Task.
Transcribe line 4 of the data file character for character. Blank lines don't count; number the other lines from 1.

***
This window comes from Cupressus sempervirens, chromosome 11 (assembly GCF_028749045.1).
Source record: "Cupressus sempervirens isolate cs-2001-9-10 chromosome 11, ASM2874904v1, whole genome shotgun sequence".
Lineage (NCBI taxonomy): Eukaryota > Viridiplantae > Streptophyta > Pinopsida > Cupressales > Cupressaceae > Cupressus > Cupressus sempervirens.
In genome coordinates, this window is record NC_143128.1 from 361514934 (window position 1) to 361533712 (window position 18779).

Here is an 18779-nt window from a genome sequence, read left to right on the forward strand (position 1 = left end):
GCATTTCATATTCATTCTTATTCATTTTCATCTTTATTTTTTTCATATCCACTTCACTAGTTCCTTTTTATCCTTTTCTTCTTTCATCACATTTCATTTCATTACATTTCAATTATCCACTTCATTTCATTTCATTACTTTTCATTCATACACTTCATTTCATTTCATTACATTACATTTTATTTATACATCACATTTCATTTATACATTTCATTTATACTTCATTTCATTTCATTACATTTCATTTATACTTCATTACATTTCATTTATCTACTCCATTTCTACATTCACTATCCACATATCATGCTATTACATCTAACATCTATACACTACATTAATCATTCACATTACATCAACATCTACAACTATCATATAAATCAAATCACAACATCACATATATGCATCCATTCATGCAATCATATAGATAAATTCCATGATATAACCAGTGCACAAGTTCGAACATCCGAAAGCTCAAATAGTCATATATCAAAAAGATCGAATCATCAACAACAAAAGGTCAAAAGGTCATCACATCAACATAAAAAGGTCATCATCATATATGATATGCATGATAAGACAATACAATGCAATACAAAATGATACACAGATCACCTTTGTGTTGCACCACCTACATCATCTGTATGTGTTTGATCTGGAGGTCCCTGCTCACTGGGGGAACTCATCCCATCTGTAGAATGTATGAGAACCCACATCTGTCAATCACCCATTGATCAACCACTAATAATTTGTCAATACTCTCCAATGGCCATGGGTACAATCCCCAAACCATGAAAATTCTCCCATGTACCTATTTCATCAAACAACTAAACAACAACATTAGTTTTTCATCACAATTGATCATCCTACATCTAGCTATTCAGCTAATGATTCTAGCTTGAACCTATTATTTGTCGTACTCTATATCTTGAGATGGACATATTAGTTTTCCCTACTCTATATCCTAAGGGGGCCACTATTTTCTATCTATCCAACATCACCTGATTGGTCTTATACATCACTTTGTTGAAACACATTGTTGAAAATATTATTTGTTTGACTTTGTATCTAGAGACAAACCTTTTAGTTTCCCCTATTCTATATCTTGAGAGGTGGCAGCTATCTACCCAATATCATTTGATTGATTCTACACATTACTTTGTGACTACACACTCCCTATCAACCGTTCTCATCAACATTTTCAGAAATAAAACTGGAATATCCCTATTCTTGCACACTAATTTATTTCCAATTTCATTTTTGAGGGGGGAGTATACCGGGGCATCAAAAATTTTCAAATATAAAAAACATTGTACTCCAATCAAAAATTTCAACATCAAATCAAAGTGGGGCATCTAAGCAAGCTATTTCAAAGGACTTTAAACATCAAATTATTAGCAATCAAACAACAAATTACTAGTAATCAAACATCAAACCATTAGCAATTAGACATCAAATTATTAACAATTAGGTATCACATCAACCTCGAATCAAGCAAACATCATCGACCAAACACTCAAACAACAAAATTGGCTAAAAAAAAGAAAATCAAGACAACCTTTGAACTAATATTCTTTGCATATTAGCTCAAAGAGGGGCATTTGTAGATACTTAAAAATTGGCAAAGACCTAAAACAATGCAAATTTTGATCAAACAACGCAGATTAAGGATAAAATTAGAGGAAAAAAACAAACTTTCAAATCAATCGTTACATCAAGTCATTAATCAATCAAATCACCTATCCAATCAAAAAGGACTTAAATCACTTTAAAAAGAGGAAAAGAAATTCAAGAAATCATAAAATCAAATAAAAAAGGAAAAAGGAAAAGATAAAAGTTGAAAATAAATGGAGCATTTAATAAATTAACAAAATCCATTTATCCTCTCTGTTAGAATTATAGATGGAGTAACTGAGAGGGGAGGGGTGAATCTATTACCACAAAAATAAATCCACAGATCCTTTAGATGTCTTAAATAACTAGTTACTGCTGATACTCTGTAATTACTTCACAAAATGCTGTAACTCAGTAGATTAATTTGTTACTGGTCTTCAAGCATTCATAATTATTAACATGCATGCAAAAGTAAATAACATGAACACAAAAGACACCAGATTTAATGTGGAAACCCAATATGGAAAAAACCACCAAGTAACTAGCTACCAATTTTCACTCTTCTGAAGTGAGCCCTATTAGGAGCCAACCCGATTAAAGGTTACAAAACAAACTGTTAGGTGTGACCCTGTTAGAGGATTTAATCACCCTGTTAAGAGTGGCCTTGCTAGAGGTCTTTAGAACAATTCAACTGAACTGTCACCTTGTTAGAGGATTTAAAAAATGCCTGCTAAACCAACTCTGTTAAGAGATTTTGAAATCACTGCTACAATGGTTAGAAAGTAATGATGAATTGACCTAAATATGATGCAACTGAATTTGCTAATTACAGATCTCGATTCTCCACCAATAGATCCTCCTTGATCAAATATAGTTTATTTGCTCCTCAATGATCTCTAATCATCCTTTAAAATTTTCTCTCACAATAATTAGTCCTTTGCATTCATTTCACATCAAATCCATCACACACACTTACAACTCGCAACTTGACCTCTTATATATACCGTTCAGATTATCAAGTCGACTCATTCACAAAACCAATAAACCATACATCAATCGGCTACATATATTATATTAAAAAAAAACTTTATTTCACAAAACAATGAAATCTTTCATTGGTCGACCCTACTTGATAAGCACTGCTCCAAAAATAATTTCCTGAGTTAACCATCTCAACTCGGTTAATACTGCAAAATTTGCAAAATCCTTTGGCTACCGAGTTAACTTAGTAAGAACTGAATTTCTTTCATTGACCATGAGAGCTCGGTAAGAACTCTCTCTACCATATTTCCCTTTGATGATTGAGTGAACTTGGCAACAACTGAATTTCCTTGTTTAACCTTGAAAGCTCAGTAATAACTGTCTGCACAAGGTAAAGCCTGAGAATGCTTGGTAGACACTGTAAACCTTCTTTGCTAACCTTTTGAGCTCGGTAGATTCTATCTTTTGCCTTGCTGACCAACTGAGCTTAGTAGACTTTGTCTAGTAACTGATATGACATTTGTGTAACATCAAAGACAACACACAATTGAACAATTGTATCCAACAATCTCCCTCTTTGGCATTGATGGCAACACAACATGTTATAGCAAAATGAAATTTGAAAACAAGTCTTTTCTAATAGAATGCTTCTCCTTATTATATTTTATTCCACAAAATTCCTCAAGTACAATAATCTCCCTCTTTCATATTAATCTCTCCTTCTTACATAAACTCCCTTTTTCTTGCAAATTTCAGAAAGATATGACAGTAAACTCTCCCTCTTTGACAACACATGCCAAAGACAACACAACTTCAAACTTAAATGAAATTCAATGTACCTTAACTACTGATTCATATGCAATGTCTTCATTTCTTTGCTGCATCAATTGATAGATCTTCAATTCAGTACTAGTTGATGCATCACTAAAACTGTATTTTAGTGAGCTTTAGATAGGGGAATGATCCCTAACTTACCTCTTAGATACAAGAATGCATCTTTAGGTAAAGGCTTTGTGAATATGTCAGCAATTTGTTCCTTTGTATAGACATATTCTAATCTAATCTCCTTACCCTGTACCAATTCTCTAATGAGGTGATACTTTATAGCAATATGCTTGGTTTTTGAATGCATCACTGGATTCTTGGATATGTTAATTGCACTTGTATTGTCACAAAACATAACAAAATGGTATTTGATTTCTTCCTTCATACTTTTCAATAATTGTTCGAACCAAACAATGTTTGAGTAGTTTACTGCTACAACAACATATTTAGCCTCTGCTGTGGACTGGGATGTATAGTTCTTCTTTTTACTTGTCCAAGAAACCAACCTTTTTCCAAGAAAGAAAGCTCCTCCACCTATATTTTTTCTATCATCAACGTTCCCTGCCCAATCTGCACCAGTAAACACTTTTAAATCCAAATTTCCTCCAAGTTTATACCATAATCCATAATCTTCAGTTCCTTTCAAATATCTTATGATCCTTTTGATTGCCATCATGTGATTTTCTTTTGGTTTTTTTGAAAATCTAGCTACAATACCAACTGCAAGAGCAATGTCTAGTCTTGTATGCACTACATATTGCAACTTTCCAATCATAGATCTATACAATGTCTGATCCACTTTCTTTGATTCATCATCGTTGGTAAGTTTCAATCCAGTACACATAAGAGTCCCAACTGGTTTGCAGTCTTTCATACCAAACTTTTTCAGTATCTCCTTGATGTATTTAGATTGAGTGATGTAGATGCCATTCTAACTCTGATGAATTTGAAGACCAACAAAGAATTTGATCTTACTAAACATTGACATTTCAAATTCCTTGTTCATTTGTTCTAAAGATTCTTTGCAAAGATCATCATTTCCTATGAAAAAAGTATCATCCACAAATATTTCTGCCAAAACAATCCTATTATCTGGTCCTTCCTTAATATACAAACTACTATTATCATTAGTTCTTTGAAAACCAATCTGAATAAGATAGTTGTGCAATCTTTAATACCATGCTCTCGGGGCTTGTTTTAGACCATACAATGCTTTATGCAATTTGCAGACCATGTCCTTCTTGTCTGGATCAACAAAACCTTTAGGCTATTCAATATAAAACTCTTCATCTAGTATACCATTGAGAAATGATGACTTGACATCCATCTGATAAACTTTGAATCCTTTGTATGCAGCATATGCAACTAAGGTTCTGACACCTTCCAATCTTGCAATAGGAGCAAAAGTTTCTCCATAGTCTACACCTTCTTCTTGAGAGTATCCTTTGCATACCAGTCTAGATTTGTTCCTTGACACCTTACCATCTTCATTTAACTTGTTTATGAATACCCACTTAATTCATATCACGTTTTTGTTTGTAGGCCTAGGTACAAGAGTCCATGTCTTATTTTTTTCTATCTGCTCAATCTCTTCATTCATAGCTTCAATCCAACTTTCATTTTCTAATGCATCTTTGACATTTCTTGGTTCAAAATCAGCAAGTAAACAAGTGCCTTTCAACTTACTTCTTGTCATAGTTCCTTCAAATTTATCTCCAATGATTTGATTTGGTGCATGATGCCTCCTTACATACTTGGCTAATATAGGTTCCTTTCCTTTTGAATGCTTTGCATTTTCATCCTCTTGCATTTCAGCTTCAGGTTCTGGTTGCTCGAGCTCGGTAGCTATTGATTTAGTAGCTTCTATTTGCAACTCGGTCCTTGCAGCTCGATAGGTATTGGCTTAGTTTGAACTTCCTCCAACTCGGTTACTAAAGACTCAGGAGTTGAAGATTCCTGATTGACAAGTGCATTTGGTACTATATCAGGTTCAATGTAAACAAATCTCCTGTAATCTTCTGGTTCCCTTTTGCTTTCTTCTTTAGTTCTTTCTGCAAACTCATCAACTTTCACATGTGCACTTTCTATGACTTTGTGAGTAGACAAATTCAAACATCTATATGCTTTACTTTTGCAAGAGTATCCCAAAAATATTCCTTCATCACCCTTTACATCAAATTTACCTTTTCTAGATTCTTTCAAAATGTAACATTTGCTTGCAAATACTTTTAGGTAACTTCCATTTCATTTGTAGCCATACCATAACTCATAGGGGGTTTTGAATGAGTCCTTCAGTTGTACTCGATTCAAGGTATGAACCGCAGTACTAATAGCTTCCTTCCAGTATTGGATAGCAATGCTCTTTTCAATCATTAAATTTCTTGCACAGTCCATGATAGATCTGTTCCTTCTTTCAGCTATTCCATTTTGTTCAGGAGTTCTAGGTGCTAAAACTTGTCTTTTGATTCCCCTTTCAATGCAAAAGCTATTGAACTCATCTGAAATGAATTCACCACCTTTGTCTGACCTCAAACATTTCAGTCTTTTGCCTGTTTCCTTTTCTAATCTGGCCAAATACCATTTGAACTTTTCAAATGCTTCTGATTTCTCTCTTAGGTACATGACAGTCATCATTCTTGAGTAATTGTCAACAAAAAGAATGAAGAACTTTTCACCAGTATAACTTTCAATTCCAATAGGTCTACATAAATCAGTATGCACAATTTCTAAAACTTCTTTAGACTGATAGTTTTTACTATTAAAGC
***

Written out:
In genome coordinates, this window is record NC_143128.1 from 361514934 (window position 1) to 361533712 (window position 18779).